New US climate law to slice carbon pollution by 40%, study shows

President Joe Biden's package will cut greenhouse gas emissions by more than 1 billion tonnes by end of decade

The cut is equivalent to about the annual greenhouse gas emissions of every home in the US. AP
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Clean energy incentives in the new spending package signed this week by US President Joe Biden will trim emissions of heat-trapping gases by about one billion metric tonnes by 2030, a Department of Energy analysis has shown.

The first official federal calculations, shared with the Associated Press before their release on Thursday, show that between the bill and last year's infrastructure spending law, by the end of the decade, the US will be producing about 1.15 billion metric tonnes less carbon pollution than it would have without the laws.

That is equivalent to about the annual greenhouse gas emissions of every home in the US.

Joe Biden signs multibillion-dollar bill into law

Joe Biden signs multibillion-dollar bill into law

The analysis found that with the new law, by 2030, US greenhouse gas emissions should be about 40 per cent lower than 2005 levels — which is still not at the announced target of cutting carbon pollution between 50 per cent and 52 per cent by the end of the decade.

But that 40 per cent reduction is similar to earlier calculations by the independent research firm Rhodium Group, which figured cuts would be 31 per cent to 44 per cent, and the scientists at Climate Action Tracker, which said the drop would be 26 per cent to 42 per cent.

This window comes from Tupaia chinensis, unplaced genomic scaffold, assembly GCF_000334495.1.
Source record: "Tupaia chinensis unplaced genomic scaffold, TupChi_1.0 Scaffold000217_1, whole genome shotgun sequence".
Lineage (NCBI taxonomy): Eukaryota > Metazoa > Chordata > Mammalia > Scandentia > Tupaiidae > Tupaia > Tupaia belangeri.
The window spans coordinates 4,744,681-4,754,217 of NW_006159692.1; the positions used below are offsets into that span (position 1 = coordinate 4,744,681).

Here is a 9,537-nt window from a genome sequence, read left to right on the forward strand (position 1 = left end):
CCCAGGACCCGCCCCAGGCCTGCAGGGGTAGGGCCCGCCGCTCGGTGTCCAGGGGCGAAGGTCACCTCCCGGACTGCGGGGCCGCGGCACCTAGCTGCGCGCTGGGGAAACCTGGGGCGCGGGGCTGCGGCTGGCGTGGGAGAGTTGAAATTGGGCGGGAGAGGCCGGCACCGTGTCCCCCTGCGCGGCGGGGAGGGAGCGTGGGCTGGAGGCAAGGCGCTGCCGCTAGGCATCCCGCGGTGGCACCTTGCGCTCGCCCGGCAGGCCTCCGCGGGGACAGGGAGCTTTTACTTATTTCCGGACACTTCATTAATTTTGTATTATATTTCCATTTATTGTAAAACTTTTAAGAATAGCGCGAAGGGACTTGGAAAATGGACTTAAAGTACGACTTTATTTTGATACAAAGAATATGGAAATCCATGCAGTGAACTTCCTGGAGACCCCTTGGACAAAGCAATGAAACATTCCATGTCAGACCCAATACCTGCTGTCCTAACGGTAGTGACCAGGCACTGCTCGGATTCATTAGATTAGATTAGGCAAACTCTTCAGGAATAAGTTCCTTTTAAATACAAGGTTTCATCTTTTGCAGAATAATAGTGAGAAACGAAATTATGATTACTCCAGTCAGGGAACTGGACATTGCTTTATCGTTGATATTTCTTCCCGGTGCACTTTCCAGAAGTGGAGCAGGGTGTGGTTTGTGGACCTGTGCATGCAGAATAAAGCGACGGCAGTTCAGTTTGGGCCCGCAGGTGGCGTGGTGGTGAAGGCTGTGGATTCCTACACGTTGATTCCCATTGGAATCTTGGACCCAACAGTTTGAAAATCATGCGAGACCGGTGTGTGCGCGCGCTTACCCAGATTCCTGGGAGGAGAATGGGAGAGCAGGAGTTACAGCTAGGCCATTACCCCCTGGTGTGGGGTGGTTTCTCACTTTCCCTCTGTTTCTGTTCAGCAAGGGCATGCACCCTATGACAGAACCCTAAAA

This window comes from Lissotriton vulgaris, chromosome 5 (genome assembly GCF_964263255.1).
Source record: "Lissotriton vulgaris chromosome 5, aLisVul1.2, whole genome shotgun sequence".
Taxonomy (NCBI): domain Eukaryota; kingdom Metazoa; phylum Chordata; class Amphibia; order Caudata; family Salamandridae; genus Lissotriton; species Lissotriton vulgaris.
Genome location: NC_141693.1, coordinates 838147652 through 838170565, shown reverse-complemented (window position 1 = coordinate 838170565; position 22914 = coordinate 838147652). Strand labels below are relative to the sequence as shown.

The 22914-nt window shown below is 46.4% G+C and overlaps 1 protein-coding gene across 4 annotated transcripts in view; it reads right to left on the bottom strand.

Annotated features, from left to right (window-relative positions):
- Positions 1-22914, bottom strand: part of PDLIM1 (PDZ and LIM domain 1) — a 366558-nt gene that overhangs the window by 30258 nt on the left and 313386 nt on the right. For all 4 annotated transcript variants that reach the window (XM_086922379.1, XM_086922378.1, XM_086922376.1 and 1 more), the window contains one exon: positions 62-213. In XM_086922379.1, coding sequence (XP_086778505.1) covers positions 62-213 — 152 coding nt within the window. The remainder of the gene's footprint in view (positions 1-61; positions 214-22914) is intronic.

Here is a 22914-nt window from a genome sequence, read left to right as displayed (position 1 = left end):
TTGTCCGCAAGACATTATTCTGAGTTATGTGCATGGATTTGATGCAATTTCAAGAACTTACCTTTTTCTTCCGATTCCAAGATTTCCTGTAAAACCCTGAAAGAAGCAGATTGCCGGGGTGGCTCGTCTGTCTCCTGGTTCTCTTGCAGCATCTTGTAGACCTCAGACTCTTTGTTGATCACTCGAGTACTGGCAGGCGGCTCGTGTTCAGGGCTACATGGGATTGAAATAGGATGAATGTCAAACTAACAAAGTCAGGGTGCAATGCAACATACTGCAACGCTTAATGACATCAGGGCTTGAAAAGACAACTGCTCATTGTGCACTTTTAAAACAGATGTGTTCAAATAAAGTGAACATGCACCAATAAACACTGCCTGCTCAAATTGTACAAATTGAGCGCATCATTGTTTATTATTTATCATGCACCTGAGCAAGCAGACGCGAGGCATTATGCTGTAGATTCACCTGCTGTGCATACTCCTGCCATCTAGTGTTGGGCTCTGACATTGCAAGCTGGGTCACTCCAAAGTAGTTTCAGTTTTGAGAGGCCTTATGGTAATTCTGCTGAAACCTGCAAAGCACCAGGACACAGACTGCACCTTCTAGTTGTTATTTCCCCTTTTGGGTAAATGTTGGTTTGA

Most of the projected emissions reductions in the nearly $375 billion spending package would come through promoting “clean energy”, mostly solar and wind power and electric vehicles, the federal analysis said.

More than half of the overall projected emission drops would come in how the nation generates electricity, the analysis said. About 10 per cent of the savings in emissions come from agriculture and land conservation.

The new law’s provisions that call for oil and gas leasing on federal land and water “may lead to some increase” in carbon pollution, the federal analysis said, but the other provisions to spur cleaner energy cut 35 tonnes of greenhouse gas for every new tonne of pollution from the increased oil and gas drilling.

Outside experts, such as Bill Hare of Climate Action Tracker, say the new law is a big step for the US, but it’s still not enough, considering that America, the biggest historic carbon polluter, had done little for decades and lags behind Europe.

“At this point, anything going in that direction you count as a win, right?” National Centre for Atmospheric Research climate scientist Gerald Meehl, who wasn’t part of the analysis, said about what the new law will do.

“I mean, after so long a time of total inaction and knowing how difficult politically it is to get the country moving in a direction like this due to politics and economics and all the other things involved with this issue.

“You can argue that’s not nearly enough, but I think once you start seeing motion, you hope that then we can build on that and kind of keep the ball rolling.”

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Updated: August 18, 2022, 3:49 PM